Praying with Pictures
One Person's Experience with SoulCollage®
From time to time the Benedictine Center invites program participants to share the spiritual reflections that emerged from their experience at St. Paul’s Monastery. This reflection is by Rachel Gableman about her time with Barbara Sutton’s Monthly SoulCollage® Circle.
Where I Begin
Stubbornness is a steady companion for me. My spiritual director is well acquainted with it. One day, when I was experiencing peak frustration with the slow trajectory of my inner healing, he made a remark that’s stayed with me. He said, “the thing about you is that you’re stubborn about being integral.” We both laughed. As I remember this fondly, I surmise that the work of integration really is the crux of the spiritual life. Maybe my stubbornness serves me in a much larger way than I previously knew, championing my pursuit of wholeness.
Imaged after the Trinity, each one of us have dynamic inner-parts to ourselves that coalesce to make up our unique person. We may overly identify with some parts, while we may repress or neglect others. Social conditioning normalizes these tendencies. What is praised and valued by our culture at large, we learn to fashion ourselves with most overtly. Similarly, what our family systems discourage and our peer groups disdain get tucked away, sometimes clouted in shame. Yet, there always comes time when we awaken to the deceptive narrative that characterizes some qualities totally good and others completely bad.
What Brought Me to SoulCollage®
Prudence in self-discovery says, “all that is present may have something to teach us.” And yet, only by plumbing the depths of our awareness can we first know and then welcome the desirable and undesirable aspects of ourselves alike. Finding helpful tools on the path toward wholeness can be a significant obstacle, which is why I became delighted when I found SoulCollage®.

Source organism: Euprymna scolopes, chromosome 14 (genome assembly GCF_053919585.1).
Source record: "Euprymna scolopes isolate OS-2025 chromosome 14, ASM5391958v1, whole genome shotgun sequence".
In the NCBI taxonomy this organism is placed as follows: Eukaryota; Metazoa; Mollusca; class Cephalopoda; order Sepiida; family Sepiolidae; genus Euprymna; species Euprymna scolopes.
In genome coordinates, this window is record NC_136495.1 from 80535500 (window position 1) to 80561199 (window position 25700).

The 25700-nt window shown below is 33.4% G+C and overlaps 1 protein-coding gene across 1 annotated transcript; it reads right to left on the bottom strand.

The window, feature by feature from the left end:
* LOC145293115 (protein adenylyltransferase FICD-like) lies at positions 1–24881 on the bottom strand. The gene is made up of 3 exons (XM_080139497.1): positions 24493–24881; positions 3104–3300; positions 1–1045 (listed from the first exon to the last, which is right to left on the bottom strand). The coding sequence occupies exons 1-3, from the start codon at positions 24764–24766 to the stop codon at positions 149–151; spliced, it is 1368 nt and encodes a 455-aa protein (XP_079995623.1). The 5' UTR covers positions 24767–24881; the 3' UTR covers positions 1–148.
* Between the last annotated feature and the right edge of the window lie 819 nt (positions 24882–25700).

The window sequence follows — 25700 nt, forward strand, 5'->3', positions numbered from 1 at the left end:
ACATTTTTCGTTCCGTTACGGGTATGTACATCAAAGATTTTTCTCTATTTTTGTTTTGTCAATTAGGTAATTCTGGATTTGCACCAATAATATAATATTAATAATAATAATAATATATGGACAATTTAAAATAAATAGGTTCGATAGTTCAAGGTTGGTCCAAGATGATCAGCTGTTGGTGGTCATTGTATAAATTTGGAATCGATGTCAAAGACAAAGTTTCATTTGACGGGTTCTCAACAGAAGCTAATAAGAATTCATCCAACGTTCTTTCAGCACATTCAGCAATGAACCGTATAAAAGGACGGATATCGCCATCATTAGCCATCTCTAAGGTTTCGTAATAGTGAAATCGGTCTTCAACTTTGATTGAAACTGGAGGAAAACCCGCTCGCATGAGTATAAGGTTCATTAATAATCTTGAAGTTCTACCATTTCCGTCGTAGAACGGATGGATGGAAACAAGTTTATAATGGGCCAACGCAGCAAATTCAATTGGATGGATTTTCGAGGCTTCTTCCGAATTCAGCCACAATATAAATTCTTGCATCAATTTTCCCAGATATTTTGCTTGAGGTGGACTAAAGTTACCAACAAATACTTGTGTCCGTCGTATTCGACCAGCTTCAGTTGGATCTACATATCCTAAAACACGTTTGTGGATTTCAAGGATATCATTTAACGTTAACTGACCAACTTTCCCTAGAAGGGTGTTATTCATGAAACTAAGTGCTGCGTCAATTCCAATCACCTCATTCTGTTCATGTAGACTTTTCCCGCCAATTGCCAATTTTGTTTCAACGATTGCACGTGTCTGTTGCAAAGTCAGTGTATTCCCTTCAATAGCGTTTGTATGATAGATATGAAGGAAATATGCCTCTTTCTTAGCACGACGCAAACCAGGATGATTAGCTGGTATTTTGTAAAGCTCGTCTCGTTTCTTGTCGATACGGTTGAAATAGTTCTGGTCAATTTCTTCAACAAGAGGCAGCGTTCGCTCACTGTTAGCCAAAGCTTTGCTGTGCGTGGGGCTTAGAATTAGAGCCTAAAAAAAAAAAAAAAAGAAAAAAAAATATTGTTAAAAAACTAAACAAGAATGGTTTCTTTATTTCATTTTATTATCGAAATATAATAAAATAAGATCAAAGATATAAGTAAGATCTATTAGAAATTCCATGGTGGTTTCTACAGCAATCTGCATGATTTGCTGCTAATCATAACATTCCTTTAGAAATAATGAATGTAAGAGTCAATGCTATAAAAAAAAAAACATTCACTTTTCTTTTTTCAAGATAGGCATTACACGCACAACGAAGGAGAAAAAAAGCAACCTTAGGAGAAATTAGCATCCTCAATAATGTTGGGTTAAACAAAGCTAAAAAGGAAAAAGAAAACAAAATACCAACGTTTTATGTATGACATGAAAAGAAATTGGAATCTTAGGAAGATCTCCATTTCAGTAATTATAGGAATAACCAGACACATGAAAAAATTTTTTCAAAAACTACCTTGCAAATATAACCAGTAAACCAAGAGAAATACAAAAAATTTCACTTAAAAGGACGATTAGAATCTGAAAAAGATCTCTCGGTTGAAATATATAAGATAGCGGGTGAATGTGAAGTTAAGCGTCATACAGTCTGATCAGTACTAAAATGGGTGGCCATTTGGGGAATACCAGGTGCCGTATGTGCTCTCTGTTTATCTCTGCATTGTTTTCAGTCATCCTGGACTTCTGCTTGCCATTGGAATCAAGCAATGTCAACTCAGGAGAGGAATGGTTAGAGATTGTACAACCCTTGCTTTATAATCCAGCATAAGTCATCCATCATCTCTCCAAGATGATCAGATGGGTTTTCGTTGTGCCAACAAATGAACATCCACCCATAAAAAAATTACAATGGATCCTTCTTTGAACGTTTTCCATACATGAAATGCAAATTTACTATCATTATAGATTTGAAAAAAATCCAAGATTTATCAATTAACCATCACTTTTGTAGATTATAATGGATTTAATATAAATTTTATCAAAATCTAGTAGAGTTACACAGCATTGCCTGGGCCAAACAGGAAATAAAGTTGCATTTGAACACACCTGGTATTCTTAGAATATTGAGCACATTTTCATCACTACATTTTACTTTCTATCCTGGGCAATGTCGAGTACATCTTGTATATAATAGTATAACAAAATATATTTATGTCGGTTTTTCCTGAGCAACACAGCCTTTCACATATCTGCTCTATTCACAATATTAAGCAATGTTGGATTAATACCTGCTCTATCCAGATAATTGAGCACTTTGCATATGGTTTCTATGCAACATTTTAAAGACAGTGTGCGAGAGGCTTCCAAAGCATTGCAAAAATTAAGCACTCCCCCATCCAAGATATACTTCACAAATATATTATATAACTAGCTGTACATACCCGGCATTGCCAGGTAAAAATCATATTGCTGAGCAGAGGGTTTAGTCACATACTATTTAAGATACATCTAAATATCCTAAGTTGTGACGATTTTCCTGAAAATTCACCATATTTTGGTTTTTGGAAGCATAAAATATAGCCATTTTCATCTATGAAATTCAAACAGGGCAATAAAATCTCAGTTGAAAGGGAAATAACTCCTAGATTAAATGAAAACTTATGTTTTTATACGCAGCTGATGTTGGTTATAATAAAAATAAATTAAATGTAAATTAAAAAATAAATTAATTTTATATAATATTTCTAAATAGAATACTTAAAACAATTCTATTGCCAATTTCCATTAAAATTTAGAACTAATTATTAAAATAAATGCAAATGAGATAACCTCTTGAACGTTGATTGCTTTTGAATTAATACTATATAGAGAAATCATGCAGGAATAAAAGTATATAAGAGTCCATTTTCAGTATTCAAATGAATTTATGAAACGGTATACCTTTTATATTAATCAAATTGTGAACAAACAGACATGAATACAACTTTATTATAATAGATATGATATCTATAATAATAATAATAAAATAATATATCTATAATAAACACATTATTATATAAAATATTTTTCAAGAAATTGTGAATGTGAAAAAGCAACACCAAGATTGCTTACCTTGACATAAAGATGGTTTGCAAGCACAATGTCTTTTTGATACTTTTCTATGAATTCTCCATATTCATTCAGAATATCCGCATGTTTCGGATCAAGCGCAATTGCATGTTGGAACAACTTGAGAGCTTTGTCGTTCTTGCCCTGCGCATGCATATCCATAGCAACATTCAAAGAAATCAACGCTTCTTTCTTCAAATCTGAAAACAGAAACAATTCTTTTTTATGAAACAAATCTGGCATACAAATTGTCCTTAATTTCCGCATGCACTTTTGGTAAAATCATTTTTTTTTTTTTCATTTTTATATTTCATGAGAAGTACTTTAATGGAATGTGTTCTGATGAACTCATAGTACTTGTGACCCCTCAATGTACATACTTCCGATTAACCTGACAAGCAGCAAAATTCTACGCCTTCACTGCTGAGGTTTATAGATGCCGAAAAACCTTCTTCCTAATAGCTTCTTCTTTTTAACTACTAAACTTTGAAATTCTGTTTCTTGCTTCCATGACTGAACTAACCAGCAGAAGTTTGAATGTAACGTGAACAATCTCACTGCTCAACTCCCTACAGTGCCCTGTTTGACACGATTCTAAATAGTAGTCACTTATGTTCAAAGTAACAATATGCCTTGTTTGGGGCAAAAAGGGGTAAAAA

For the better part of this year, I have participated in the Sunday SoulCollage® Circles at the Benedictine Center led by Barbara Sutton. I appreciate how accessible the SoulCollage® process is. Though it’s a creative visual practice, there’s no need to realistically render images from scratch. Thankfully, that puts all of us who are so quick to say “but I can’t draw!” to ease. Rather, found images are collaged together with one’s intuition as the guide. The practice is rooted in the acknowledgement that our souls are indeed multi-faceted.
What My Collage Looks Like
A fat cat unsuccessfully hiding behind a partial façade, peering out from behind it with one eye visible in the window. Blue withered flowers strewn across crisp white bed linens, alongside a chair with an open book and a lit candle. A young carefree girl, with the sun adorning her head, walking on a golden-amber palm of a hand gesturing out into a twinkling purple galaxy. These describe a few of the many cards I’ve made thus far. Some absurd, others tender, while others yet range from minimalist to complex. But all are brimming with potential for rich insight—insight only I, as the maker, can bring to or elicit from the images.
What I Do With My Collage
Once a few images are compiled, a dialogue occurs. Looking intently at the card as one facet of my soul that is now externalized, I ask three questions.
Who are you?
What do you give me?
What do you want from me?